Your task is to learn to slow down in relationships, give yourself time to detect your own emotions and needs and find further information on whether your judgment was justified.
Mothers of insecure-avoidant babies are often hostile, rejecting and cannot tolerate strong emotions. The baby develops a working model of “when I show strong emotions, mummy will get angry or rejects me – my emotions are not tolerated” and “the world is a hostile place”. In order to keep mummy close, the baby/toddler learns to shut his/her emotions and put up with the rejection. They may withdraw and even get depressed.
In adult relationships, someone with an avoidant attachment adaptation may seem distant and withdrawn. You want to be in a relationship (that is your natural instinct) but you are terrified of being in a relationship and emotionally connecting with another because you worry that they will not be there for you. Your partner may be frustrated with you because you seem so distant and uncaring. Their “demands” on you may feel overwhelming at times.
Your experience of emotional absence may have created this sense of an internal void. It is difficult to know who you are and what you want in life. You may experience a lot of worry and anxiety in your life, depression, have difficulties with regulating your emotions with substances, food or other things. Another post on childhood emotional neglect is also talking about this.
Your task is about learning to trust another and let trusted people in your world stop the internal feeling of loneliness.
This attachment adaptation is the rarest. Children, whose attachment figure is simultaneously the source of terror (e.g. physical / emotional abuse) and safety, are confused and develop disorganised attachment. They don’t know how to self-regulate in stressful situations. There is an enormous pull to attach which is a survival need, but the attachment figure is scary and the system tells to separate and go to safety.
As an adult, you may experience a mixture of feelings described by ambivalent and avoidant attachment adaptations. It may be very difficult for you to be in a relationship; You may experience terror in relationships and being abandoned, and be drawn to toxic relationships because they feel familiar. You may struggle to know how to calm yourself down and know who you really are. You may react easily to even the smallest of signs of being rejected. Our body stores all the emotional experiences even if we cannot remember them because they happened when we were so young that we cannot remember or because the memories were so painful and therefore for our survival they have been stored in areas of the brain that we cannot easily access. Therefore, you may encounter an experience in your daily life that suddenly caused a very strong emotional response. This is because your body detected a threat that may only have a 10-20% overlap with the original experience.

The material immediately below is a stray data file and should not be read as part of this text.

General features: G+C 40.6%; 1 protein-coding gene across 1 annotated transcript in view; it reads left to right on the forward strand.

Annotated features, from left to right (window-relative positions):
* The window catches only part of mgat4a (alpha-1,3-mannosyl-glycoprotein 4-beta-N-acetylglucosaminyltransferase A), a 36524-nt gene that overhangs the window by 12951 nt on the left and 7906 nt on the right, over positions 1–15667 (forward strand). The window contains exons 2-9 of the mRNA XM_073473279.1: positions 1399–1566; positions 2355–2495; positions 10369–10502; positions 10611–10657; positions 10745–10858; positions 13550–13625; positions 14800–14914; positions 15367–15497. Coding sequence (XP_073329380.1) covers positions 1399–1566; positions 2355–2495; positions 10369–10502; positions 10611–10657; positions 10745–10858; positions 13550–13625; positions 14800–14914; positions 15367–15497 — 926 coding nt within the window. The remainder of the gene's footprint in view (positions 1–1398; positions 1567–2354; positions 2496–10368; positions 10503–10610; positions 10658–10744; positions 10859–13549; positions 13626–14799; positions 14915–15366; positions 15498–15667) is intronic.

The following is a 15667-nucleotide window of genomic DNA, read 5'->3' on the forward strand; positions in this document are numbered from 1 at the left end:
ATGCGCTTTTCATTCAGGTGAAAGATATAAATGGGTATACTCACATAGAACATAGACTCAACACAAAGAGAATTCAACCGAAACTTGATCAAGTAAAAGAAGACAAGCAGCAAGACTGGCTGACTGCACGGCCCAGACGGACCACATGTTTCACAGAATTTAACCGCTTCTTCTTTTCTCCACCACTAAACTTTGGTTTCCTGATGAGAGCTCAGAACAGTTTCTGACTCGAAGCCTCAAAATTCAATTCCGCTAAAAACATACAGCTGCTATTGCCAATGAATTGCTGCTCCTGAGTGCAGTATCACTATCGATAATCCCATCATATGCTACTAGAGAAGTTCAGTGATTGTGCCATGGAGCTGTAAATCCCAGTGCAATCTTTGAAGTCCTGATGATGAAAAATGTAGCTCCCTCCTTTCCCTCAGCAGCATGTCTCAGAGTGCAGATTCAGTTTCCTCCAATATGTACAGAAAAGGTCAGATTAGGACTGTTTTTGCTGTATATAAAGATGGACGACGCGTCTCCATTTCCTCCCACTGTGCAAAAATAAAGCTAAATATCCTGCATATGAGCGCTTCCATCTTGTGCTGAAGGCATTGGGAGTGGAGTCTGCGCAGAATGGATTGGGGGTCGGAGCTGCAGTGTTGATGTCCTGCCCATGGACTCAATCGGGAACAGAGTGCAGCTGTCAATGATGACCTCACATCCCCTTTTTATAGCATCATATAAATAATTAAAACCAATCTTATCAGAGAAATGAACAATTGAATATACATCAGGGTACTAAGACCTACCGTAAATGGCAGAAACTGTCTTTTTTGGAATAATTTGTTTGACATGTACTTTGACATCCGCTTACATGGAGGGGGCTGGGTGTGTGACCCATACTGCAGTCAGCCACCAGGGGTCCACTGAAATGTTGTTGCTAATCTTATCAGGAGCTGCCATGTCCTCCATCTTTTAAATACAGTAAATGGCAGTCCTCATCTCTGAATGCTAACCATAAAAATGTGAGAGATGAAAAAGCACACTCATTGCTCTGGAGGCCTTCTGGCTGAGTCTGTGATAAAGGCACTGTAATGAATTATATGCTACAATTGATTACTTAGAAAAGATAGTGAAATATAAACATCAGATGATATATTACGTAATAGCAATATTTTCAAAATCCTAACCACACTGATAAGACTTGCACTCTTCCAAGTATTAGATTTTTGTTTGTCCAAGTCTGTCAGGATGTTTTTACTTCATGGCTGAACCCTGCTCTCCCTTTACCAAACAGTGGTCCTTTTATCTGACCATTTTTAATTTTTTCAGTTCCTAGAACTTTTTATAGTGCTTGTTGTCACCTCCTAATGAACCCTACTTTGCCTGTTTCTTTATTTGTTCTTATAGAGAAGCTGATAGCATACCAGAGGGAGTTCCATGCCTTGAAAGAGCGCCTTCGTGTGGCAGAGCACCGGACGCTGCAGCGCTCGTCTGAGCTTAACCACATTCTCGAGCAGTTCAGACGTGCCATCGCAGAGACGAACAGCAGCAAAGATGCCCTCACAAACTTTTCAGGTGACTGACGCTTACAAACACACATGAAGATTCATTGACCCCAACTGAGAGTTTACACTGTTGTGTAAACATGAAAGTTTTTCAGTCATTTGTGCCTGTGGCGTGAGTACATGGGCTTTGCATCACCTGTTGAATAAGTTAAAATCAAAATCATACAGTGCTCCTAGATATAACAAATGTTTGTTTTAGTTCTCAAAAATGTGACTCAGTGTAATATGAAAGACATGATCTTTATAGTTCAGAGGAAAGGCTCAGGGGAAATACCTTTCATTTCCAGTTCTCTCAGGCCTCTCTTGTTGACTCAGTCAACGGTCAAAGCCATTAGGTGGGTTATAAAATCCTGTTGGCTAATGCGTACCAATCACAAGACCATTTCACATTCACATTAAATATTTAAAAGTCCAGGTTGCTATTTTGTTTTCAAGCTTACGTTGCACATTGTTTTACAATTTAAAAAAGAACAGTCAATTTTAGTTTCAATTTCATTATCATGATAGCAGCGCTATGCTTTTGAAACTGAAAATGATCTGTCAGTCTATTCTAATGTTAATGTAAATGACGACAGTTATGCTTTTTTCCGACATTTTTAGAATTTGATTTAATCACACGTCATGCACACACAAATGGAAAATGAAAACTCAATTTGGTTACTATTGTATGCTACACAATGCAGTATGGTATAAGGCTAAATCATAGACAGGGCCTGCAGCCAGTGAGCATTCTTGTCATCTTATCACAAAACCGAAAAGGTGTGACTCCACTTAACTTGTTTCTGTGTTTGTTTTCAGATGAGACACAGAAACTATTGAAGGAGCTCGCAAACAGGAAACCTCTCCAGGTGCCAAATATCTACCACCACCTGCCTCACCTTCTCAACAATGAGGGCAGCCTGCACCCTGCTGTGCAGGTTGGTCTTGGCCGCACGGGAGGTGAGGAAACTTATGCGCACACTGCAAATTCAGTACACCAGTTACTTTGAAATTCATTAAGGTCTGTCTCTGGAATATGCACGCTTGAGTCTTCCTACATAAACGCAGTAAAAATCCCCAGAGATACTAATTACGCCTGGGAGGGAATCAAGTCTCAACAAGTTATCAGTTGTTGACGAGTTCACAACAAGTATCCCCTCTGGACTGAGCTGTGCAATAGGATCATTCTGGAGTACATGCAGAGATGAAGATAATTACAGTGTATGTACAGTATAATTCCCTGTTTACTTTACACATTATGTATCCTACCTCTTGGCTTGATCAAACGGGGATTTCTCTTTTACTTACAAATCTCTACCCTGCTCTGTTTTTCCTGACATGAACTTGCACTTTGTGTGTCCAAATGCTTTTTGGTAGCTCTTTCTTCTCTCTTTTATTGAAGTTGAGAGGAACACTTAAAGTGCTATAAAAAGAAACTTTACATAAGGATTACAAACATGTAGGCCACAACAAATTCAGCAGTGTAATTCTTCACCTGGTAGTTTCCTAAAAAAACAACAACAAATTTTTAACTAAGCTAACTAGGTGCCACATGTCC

The task for you is to learn to regulate and self-sooth. Various Mindfulness and self-compassion exercises can start to create new neural pathways and teach you about self-soothing. The resource library has a self-compassion guided meditation and other resources for healing.
The good news is that if you didn’t have an opportunity to develop a secure attachment as a child, you can have what is called an acquired safe attachment adaptation as an adult. Being in a relationship with a person who was securely attached to their early caregiver can be healing if you allow yourself to be in a relationship with them.
Therapy is a place for forming a deep therapeutic relationship that allows exploration and healing through feeling nurtured and having another person giving you their undivided attention.
If you are looking for a therapist, please take a look my services page or organise you FREE 15 min consultation to talk about how therapy could help you to heal, live wholeheartedly and have fulfilling relationships.
* For simplicity I have used ‘mother’ as the example of a primary caregiver but it could have been a father or any other significant adult.
PODS training – Working with Relational Trauma: Dealing with disorganised attachment
Diane Poole Heller – Therapy Master Mind Circle
Lee, (2012). Compassionate Mind Approach to Recovering from Trauma